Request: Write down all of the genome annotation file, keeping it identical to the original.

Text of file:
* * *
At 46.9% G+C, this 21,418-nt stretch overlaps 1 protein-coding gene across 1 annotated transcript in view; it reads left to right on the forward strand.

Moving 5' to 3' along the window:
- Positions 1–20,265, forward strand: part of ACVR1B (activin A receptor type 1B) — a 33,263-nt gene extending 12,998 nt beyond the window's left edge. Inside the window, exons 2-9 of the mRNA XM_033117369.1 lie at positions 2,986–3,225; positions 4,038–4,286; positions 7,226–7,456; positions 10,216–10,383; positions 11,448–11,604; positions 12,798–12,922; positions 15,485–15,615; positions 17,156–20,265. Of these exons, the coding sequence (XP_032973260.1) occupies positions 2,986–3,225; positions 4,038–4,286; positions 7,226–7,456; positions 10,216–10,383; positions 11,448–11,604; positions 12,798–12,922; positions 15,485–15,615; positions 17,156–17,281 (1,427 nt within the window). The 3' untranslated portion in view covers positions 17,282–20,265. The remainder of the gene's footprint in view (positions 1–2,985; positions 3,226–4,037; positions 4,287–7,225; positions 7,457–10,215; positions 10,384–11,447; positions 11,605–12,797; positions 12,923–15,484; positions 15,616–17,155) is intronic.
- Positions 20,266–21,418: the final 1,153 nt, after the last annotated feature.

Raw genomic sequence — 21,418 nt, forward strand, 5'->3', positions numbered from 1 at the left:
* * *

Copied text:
At 46.9% G+C, this 21,418-nt stretch overlaps 1 protein-coding gene across 1 annotated transcript in view; it reads left to right on the forward strand.

Moving 5' to 3' along the window:
- Positions 1–20,265, forward strand: part of ACVR1B (activin A receptor type 1B) — a 33,263-nt gene extending 12,998 nt beyond the window's left edge. Inside the window, exons 2-9 of the mRNA XM_033117369.1 lie at positions 2,986–3,225; positions 4,038–4,286; positions 7,226–7,456; positions 10,216–10,383; positions 11,448–11,604; positions 12,798–12,922; positions 15,485–15,615; positions 17,156–20,265. Of these exons, the coding sequence (XP_032973260.1) occupies positions 2,986–3,225; positions 4,038–4,286; positions 7,226–7,456; positions 10,216–10,383; positions 11,448–11,604; positions 12,798–12,922; positions 15,485–15,615; positions 17,156–17,281 (1,427 nt within the window). The 3' untranslated portion in view covers positions 17,282–20,265. The remainder of the gene's footprint in view (positions 1–2,985; positions 3,226–4,037; positions 4,287–7,225; positions 7,457–10,215; positions 10,384–11,447; positions 11,605–12,797; positions 12,923–15,484; positions 15,616–17,155) is intronic.
- Positions 20,266–21,418: the final 1,153 nt, after the last annotated feature.

Raw genomic sequence — 21,418 nt, forward strand, 5'->3', positions numbered from 1 at the left: